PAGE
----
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Professional Email Etiquette 

December 9, 2020

When communicating with professors, supervisors or other superiors, it is essential that you are communicating professionally. Your writing must be well thought out, concise and grammatically correct. Whether you are asking a simple question about a homework assignment, applying for a job or requesting an appointment, using a respectful tone and formal language is more likely to produce a timely, helpful response. It can be tempting to write an email the same way you would write a text message. Learning to write a clear and professional email is a skill that will serve you well the rest of your life!

Below are best practices for effective communication and proper email etiquette. You will also find a basic email template, as well as a sample email.

Include a direct subject line.
Think of the subject line of your email as a title for the content. It should be direct, self-explanatory and properly capitalized. We recommend including your course number and session in the subject line. For example, if you are writing to ask a question about the upcoming final exam, the email subject line should be something like, “Chapters on the Final Exam (HIST 383)” or “Format of Final Exam (ENG 1120)”.

Use a proper greeting and closing.
When communicating via email, use a formal greeting such as, “Dear Professor Brown” or “Good afternoon, Mrs. Smith”. You should also close the email in a respectful manner. The following closings are dependable: Best, Thank you, All the best, Sincerely. When signing the email, include your full name.

Format the email correctly.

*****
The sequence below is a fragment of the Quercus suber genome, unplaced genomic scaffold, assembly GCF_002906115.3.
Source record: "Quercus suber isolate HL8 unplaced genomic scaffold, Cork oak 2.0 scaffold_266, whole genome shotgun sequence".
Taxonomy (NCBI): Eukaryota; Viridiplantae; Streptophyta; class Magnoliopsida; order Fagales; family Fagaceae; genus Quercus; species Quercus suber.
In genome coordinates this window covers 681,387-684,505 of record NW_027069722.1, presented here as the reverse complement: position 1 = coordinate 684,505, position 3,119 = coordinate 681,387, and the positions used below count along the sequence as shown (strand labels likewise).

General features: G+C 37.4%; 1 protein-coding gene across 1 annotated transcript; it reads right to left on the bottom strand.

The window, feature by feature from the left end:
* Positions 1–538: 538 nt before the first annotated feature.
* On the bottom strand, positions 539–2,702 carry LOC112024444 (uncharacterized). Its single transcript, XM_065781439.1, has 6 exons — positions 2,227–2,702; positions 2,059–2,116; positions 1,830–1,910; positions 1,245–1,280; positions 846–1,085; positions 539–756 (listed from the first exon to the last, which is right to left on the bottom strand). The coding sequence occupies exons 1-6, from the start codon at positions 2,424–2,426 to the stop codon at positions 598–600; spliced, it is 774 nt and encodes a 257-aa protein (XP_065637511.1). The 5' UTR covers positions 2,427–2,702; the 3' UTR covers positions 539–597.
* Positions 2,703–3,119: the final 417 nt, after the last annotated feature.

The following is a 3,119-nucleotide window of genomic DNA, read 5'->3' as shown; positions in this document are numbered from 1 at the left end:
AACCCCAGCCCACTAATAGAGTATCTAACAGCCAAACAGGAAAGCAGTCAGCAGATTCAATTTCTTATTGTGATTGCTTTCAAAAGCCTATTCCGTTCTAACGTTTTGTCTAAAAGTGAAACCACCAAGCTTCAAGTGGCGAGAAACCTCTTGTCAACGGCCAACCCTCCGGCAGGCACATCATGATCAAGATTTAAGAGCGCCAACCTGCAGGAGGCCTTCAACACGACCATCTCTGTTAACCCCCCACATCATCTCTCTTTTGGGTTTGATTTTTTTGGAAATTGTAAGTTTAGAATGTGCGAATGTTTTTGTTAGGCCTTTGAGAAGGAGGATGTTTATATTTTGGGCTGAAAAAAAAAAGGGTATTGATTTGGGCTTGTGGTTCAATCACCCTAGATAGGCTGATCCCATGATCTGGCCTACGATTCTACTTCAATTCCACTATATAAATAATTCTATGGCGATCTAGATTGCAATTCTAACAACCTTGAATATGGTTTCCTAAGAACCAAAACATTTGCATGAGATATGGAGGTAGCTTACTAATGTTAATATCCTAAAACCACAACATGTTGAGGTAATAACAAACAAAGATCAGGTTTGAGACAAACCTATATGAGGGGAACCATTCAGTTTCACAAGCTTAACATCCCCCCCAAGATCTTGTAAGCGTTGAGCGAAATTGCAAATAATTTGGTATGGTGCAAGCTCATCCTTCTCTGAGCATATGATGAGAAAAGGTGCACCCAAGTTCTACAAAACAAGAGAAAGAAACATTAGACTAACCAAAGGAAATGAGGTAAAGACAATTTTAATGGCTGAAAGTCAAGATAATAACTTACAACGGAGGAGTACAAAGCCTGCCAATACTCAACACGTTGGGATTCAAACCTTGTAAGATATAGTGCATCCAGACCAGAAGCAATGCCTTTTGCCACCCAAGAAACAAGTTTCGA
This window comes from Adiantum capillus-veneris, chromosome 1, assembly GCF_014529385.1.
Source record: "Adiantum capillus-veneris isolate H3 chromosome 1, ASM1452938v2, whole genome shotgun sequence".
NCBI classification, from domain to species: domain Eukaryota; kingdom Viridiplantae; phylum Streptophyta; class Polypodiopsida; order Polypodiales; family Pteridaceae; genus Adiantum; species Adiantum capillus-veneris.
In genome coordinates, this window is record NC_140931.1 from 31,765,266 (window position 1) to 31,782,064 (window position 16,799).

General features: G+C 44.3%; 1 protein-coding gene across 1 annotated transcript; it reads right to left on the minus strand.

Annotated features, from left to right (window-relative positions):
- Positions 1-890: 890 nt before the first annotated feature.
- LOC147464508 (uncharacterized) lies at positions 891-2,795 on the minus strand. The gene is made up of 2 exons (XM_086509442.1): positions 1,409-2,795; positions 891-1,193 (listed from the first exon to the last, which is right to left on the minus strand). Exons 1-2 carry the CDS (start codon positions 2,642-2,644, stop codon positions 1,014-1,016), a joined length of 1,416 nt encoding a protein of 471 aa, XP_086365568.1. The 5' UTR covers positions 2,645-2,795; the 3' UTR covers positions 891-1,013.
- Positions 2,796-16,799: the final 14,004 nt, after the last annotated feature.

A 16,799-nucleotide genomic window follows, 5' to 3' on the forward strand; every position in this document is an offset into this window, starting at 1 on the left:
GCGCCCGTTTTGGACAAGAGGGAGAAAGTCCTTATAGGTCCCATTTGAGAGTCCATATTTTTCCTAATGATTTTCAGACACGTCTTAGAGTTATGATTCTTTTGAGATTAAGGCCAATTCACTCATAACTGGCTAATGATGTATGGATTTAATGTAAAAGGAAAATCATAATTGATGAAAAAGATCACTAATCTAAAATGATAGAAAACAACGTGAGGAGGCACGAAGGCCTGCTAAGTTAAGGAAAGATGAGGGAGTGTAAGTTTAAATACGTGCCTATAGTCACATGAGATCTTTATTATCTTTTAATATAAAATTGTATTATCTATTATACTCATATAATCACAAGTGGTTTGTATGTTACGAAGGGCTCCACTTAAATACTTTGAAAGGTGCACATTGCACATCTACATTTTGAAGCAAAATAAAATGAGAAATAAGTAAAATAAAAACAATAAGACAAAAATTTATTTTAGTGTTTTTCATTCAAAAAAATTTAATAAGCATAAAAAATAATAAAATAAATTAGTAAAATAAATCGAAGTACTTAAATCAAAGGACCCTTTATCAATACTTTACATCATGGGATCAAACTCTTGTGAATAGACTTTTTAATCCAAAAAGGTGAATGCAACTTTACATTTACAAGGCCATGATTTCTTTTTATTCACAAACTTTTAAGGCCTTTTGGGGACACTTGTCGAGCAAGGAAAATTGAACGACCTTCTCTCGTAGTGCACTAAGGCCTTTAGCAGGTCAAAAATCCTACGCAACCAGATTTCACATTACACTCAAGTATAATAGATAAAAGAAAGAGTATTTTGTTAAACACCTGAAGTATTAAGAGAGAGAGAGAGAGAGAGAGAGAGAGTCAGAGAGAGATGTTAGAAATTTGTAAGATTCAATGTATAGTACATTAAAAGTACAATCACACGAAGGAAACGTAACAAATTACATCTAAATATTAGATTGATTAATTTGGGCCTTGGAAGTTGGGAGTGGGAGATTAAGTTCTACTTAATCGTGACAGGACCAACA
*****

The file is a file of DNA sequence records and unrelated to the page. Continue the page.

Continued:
Use a black, 12-point font in Times New Roman, Calibri or Arial. The first line of the email should include a formal greeting followed by a line break then the first sentence of the first paragraph. Use line breaks between each paragraph. Follow the last paragraph with a line break then the closing.

Write concisely and effectively.
The first sentence of your email should include a nicety such as, “I hope this message finds you well!” or “I hope you had a wonderful weekend.” In doing so, you set a warm yet professional tone for the rest of the message. Use exclamation points sparingly. Be sure that the email is no longer than two paragraphs and includes all relevant information. For example, if you are requesting a meeting with an advisor, include a few windows of time that work for you. Ensure that you are using full sentences, proper grammar and punctuation and that you are not including unnecessary information.

Add the email address last.
By adding the recipient’s email address last, you avoid potentially sending the email before it is ready to be sent. Copy and paste the email address, if possible. Double check that the email address is correct before sending.

Read over the email at least once before sending. Better yet, ask a family member or friend to review the email. It is helpful to read the email aloud when you proofread. Ensure that the subject line reads well and that there are no grammatical or spelling errors. If you are ever unsure of how to best phrase your email, reach out to your tnAchieves Coach for help!


Email Template – Asking for Help:
Subject – College Study Smarts

Hi, Professor ____!

I hope this email finds you well. My name is ____ and I am a student in your _____ class (insert course name and section). I have some questions about _______ (include an overview of what you are asking) and would like to discuss them with you. What is the best way to schedule some time with you? I am available _____ (insert a few dates and times that you would be available for a 30 minute meeting). Please let me know what works best!


______ (insert your full name)

Sample Email:
Subject – Question on Textbook Chapter 3 (MATH 110) 

Good morning, Professor Brown,

I hope this message finds you well! I am a student in section three of your MATH 110 class and have a question about our recent reading. I am having trouble with problems 11-13 on page 114 of our textbook and would like some clarificaiton on the subject. Are we supposed to simply answer the questions on our homework, or would you rather us show all steps of the problem? I look forward to hearing from you!


Jane Smith